The more the merrier.
Soler is considered to be just that, having the bat speed to hit for both power and average. He's not only strong and athletic, but also flexible, which allows him to keep his speed. He has an arm that figures to be strong enough to man right field.
The Cubs have seen potential five-tool outfielders come and go as Corey Patterson and Felix Pie never panned out as expected. But Theo Epstein's scouting has a much better track record than that of former general manager Jim Hendry. Don't expect Epstein to invest in this player without a good idea of what he has to offer.
One benefit of coming up with five tools is that there's a lot of room to grow. If speed diminishes, there's still power and contact to build with. Perhaps the power never fully develops; the player can then be turned into a contact hitter who steals bases while playing solid defense.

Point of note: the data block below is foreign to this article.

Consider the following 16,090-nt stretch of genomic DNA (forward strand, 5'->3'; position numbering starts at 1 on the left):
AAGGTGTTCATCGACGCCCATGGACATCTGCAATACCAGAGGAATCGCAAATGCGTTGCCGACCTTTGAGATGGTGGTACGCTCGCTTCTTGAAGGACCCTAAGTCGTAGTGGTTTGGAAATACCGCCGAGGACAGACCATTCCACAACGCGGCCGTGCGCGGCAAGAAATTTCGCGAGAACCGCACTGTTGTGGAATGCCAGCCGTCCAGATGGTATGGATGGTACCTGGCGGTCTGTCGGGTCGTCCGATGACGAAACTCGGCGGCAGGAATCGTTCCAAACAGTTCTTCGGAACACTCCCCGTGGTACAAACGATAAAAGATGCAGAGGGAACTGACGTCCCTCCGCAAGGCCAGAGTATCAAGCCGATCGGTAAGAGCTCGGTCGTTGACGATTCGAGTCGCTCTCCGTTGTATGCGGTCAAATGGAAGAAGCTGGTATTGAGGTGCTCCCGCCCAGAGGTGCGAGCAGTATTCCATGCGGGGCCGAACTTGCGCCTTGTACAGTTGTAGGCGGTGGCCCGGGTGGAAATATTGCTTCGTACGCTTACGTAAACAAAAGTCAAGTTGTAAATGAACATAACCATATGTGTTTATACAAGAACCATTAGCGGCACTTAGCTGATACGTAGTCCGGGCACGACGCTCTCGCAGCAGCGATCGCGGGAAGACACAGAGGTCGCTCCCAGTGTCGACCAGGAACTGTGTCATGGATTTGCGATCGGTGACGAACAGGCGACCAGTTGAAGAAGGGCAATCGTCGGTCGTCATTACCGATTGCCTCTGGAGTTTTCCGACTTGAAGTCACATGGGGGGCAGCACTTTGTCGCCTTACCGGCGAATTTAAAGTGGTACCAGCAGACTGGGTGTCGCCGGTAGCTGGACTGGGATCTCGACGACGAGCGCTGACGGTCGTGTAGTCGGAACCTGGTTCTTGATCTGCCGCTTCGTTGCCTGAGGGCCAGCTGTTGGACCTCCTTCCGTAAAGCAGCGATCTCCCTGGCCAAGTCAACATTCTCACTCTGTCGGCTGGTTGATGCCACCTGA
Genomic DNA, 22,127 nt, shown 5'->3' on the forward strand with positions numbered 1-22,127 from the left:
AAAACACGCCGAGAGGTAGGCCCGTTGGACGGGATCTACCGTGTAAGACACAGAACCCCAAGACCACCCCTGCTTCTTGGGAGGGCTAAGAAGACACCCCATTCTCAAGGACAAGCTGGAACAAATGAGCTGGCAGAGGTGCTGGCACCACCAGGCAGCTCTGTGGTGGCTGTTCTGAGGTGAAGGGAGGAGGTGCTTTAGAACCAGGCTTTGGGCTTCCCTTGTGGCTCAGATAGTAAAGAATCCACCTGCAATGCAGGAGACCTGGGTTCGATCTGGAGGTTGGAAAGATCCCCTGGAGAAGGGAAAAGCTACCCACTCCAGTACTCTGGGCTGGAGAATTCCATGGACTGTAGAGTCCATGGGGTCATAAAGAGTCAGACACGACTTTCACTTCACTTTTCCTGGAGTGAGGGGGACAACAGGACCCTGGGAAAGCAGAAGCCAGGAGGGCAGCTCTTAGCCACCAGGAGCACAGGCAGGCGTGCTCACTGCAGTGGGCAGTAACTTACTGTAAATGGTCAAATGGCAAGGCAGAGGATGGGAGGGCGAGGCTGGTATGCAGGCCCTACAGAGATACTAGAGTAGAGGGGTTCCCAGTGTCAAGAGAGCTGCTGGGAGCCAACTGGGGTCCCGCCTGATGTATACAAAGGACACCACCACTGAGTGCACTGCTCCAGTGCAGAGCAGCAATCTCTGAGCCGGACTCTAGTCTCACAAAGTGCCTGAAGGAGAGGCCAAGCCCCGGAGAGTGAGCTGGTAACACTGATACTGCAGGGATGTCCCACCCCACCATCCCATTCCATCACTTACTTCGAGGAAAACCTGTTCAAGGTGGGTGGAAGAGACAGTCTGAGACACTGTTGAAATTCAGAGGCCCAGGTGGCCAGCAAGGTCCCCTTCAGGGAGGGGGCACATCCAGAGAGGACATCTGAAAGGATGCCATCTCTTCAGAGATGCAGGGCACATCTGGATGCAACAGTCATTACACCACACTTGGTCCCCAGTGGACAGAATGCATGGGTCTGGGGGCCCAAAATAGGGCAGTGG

There are plenty of ways for Soler to go with his tools. Hopefully they all go up.
Seagulls were able to fill the gaps in the Wrigley Field outfield towards the end of many games.
With an outfield of Szczur, Jackson and Soler those gaps are sure to shrink.
The three could cover the outfield pole-to-pole defensively while being plenty sufficient at the plate to contribute to championship teams in the future.
Szczur, a former NFL Draft prospect, has been fully committed to baseball for the last two years and the results are showing on the field. He hit .368 in the postseason for Class-A Advanced Dayton last season. Expect him to be called up sometime next season.
Jackson projects as the future center fielder with the ability to play any outfield position. His 20-20 potential is an immense upgrade over the aging Marlon Byrd.